The Most Important Position Each NFL Team Must Address in 2021 NFL Draft
The "best player available" method is a myth. In some form or fashion, every NFL team weighs need as part of the draft equation, whether it's immediate or part of the organization's long-term planning.
Free agency can only do so much. Besides, the offseason stage shouldn't be viewed as a way to build a roster. Signings are meant to accentuate the roster and open up options once the draft begins.
Teams are primarily built through the acquisition and development of young (and cheap) talent.
As the start of the 2021 draft on April 29 nears, every projected lineup has question marks, some more glaring than others. Identifying and addressing those areas tend to determine whether a franchise's draft class is successful.
To be clear, a team's biggest need doesn't have to be solved in the first round. How a front office stacks its class based on the available talent is important. At the same time, the following positions can't be overlooked by their squads before the draft closes May 1 in Cleveland.
Arizona Cardinals: Cornerback
The years roll by like tumbleweed, and the Arizona Cardinals continue to do nothing of significance at cornerback.
Seriously, the Cardinals had Patrick Peterson for 10 seasons, and the search for a proper bookend never stopped. Now, Peterson is gone after signing with the Minnesota Vikings, and Arizona is still looking for—you guessed it—quality outside corners.
Sure, the organization re-signed Robert Alford and inked Malcolm Butler to a free-agent deal. A pair of 30-something cornerbacks on one-year prove-it contracts is not the way to build a roster.
Byron Murphy Jr. shows a lot of promise, but he's at his best working over the slot.
Arizona reached the point where the search for one outside corner has turned into two. The premium position should receive plenty of attention during the draft.
Atlanta Falcons: Quarterback
A franchise-altering decision awaits the Atlanta Falcons, and the organization should eagerly accept the opportunity to make a significant change.
Matt Ryan remains a capable quarterback. Yet the soon-to-be 36-year-old is a financial burden on the Falcons' long-term planning under new general manager Terry Fontenot and head coach Arthur Smith, though the decision to restructure his contract makes it manageable for the upcoming season.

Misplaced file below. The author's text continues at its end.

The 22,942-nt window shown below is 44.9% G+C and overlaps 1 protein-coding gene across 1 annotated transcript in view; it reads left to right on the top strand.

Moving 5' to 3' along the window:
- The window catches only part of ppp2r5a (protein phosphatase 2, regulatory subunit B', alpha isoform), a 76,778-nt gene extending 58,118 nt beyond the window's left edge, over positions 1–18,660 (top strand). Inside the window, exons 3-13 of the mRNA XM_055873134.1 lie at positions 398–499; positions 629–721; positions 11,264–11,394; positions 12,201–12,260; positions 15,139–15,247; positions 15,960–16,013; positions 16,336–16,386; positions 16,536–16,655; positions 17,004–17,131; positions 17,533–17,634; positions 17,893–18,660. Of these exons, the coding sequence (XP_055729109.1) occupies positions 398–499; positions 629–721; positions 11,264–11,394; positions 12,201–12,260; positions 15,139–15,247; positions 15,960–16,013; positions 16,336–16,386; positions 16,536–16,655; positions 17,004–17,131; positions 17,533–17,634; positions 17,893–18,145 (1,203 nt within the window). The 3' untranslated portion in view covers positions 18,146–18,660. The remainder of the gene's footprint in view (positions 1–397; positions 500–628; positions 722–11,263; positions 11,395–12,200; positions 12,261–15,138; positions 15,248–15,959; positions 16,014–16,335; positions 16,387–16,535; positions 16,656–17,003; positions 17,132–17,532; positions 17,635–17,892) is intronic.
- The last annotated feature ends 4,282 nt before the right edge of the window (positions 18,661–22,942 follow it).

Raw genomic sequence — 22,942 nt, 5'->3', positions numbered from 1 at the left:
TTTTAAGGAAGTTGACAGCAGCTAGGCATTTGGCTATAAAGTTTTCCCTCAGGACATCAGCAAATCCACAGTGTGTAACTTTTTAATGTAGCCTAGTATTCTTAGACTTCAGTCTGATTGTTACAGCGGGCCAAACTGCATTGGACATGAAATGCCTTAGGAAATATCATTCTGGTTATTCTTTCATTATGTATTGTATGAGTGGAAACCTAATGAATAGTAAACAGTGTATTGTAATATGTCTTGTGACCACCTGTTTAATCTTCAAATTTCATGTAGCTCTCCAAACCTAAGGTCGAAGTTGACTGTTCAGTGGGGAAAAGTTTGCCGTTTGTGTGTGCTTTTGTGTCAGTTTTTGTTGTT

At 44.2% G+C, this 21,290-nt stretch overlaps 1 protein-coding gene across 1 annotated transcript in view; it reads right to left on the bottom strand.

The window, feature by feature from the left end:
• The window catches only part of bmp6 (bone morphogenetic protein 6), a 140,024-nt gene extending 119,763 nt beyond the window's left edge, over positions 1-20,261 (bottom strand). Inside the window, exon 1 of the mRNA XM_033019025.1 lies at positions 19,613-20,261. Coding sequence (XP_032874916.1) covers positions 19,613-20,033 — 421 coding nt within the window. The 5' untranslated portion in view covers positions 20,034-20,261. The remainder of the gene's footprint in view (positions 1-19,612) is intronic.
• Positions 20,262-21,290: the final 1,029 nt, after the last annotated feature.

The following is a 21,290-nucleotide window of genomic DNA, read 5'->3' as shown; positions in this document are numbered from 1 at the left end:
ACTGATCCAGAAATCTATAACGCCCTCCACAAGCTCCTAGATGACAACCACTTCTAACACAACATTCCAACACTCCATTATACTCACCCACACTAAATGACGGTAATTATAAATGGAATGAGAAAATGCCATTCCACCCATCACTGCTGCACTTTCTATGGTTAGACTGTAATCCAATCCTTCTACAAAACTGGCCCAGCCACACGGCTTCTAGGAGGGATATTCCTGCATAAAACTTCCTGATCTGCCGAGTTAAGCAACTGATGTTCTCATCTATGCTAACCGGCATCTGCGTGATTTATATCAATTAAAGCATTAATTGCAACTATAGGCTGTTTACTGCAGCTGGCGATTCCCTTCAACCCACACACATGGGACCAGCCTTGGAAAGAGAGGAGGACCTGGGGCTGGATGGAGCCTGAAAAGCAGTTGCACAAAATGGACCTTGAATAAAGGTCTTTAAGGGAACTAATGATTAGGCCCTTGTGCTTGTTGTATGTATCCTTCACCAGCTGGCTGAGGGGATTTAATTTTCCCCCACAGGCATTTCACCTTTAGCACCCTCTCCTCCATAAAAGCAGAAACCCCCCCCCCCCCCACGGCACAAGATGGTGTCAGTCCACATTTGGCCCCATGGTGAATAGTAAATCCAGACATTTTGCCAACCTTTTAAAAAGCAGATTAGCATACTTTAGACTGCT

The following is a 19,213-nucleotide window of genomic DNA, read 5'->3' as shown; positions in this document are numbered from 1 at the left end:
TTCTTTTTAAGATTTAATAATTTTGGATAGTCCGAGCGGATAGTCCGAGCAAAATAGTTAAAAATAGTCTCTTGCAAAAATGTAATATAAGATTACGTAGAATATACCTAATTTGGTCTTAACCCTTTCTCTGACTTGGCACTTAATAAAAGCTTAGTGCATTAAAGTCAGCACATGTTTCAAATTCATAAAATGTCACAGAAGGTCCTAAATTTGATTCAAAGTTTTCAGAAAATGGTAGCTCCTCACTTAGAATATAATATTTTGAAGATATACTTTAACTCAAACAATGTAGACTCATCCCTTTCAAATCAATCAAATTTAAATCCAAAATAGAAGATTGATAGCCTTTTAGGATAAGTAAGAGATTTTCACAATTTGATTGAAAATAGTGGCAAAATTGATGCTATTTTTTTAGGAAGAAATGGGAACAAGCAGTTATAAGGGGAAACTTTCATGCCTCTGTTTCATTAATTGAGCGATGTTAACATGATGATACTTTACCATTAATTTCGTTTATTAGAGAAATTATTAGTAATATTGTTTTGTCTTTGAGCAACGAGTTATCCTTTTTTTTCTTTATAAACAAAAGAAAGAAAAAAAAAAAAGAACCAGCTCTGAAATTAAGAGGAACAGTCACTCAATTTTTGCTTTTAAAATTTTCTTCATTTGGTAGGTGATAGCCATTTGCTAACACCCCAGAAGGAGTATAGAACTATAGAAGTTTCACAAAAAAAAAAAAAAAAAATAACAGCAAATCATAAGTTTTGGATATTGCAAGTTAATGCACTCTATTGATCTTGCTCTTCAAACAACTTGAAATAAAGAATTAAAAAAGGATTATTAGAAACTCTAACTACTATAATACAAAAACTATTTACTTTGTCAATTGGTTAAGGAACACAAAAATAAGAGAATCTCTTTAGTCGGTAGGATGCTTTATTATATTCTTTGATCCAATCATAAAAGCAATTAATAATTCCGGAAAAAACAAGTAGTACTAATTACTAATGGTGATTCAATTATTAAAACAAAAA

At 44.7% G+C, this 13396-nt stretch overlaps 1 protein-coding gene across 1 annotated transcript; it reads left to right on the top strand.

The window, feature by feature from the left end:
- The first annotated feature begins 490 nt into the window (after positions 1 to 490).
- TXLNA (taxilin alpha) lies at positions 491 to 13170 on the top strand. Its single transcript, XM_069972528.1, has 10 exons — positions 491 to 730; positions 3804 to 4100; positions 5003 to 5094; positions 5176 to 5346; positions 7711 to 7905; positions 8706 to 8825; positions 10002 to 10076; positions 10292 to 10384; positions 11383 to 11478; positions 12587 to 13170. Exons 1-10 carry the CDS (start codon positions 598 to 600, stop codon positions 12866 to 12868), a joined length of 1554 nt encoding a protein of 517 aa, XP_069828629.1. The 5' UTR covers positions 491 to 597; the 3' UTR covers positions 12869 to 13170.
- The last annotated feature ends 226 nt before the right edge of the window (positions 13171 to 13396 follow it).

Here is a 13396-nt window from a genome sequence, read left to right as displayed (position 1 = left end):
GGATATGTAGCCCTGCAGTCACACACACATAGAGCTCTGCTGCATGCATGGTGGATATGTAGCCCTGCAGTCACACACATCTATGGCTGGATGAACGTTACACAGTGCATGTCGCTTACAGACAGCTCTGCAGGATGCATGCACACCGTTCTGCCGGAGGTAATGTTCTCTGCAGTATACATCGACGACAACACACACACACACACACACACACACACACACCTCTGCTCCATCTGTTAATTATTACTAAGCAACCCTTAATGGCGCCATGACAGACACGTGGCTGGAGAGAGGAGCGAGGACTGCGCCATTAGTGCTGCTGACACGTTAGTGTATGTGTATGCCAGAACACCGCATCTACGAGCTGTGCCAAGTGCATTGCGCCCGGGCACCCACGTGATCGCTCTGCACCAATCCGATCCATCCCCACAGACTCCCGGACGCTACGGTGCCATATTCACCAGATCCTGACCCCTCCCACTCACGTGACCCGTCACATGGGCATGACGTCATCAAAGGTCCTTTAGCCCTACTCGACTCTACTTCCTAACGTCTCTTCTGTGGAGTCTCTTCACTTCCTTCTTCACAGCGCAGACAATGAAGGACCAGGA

As of now, his salary-cap hit escalates to $48.7 and $43.6 million in 2022 and '23. However, next offseason the organization can cut him or trade him with a post-June 1 designation and save $23.8 million, per Over the Cap.
As the owner of the fourth overall pick, Atlanta can marry the new regime to its quarterback of choice, and it should. Ryan can start this fall, while the team's future can sit and learn before taking over in 2022.
Baltimore Ravens: Edge-Rusher
Three of the Baltimore Ravens' top four sacks artists from last season are no longer with the team. Matt Judon, Yannick Ngakoue and Jihad Ward signed free-agents deals with the New England Patriots, Las Vegas Raiders and Jacksonville Jaguars, respectively.
The franchise retained Tyus Bowser and Pernell McPhee, so it isn't devoid of edge talent. But those two and their combined five sacks last season are merely a starting point.
The Ravens require more juice to create consistent pressure. Bowser, whom the team selected in the second round of the 2017 class, has the potential to emerge as Baltimore's primary edge-rusher. On the other hand, McPhee turns 33 in December.
Basically, Baltimore doesn't have guaranteed production from its pass-rushers. Even if it gets some from those mentioned, the defensive rotation is thin and requires more consistency.
Buffalo Bills: Cornerback
The Buffalo Bills re-signed cornerback Levi Wallace this offseason to play opposite Tre'Davious White. The investment in Wallace says a lot about how the organization feels about the position.
The 25-year-old inked a one-year, $1.8 million deal. Basically, he wasn't offered starter money despite starting 35 games in his first three seasons.
On top of that, the organization didn't retain veteran Josh Norman.
Technically, the Bills are set at their three cornerback spots, with Taron Johnson working the slot. Johnson could get a shot working outside more often. Even then, the need shifts to nickel corner.
Johnson's contractual status adds yet another wrinkle since he's a free agent after this season.
It's clear that general manager Brandon Beane will look to address cornerback at some point to find a long-term option opposite White.
Carolina Panthers: Quarterback
Anytime ownership steps into the decision-making process, the area of concern becomes the driving force behind everything the organization does.
With the Carolina Panthers, David Tepper is "obsessed" with upgrading the quarterback position, according to Albert Breer of The MMQB.
Current starter Teddy Bridgewater is a quality quarterback. He set career highs last season with a 69.1 percent completion rate, 3,733 passing yards and 20 total touchdowns. Even so, the Panthers know they can go only so far with Bridgewater leading the way.